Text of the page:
The piece was smart and thought provoking. Unfortunately, the bathroom door was left ajar and at the beginning, the residents of the apartment were taking cell phone photos of us in their bathroom. Later, at times it was distracting to look out to the living room and see people on their devices. However, in general, the manner that Siobhan was able to weave the audiences’s discussion in to her performance was impressive. The one weak element in the piece was unfortunately the conclusion.

Siobhan entered a seemingly heartfelt conclusion, she allowed herself to cry as she discussed moving on from the healing period. The crying and the final monologue felt contrived in comparison to the rest of the performance, because unlike the preceding narrative, it did not engage dialogue, but was instead prescriptive. The uniqueness presented by the back and forth between the actress and each audience was broken and the piece reverted to conventional theater – a one way presentation. It would have been transformative, if each conclusion appeared to vary given the audience interaction. Siobhan could still maintain the underlying message, but it would be great if she was able to draw from what was shared by a given audience to inform the concluding monologue rather than loose the sense of immersion.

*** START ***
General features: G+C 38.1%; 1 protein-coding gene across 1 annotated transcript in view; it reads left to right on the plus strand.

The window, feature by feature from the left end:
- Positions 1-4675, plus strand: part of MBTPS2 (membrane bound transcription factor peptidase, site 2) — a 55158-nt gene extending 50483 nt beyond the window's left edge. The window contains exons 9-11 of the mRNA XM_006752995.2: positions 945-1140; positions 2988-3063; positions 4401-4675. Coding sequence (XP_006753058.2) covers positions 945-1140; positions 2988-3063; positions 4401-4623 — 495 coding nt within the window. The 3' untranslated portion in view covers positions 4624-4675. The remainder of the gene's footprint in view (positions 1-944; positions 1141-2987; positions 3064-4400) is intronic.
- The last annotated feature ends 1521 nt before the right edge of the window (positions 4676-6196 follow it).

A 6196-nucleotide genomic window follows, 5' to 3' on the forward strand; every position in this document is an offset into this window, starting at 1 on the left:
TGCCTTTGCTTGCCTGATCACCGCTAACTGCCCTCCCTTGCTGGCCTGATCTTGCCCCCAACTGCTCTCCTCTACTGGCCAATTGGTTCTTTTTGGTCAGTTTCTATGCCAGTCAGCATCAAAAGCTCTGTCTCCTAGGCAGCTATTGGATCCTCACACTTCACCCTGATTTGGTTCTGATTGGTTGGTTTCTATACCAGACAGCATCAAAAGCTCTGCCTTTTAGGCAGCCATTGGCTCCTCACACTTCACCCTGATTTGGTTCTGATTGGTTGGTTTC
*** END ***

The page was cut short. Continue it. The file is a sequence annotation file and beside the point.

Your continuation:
The Voice Who

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On a February Friday afternoon walking along Fulton near Nostrand in Brooklyn, my son and I encountered an artist/writer/performer/thinker mounting painted wooden statements or declarations to the temporary plywood of a construction site. We paused to ask him about his declarations and he broke them down one by one. According to the artist each sign represents a book that he is working on, but they also sound like moments and reflections from his life.

Written by ricardo

March 7th, 2017 at 8:04 pm

Volta Art Fair 2017

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Last night, I strolled through the vast Volta13 Art Fair at Pier 90 in Manhattan. For the most part, the fair did not present anything particularly exciting, but below are a few of the works that I considered beautiful and interesting.

Max Razdow

from Max Razdow’s “Metropolis Drawings” that portray “a city in becoming”

Faig Ahmed

from Faig Ahmed’s beautiful hand made carpet pieces

Faig Ahmed

from Faig Ahmed’s beautiful hand made carpet pieces

Faig Ahmed

from Faig Ahmed’s beautiful hand made carpet pieces

Faig Ahmed

from Federico Solmi’s awesome animations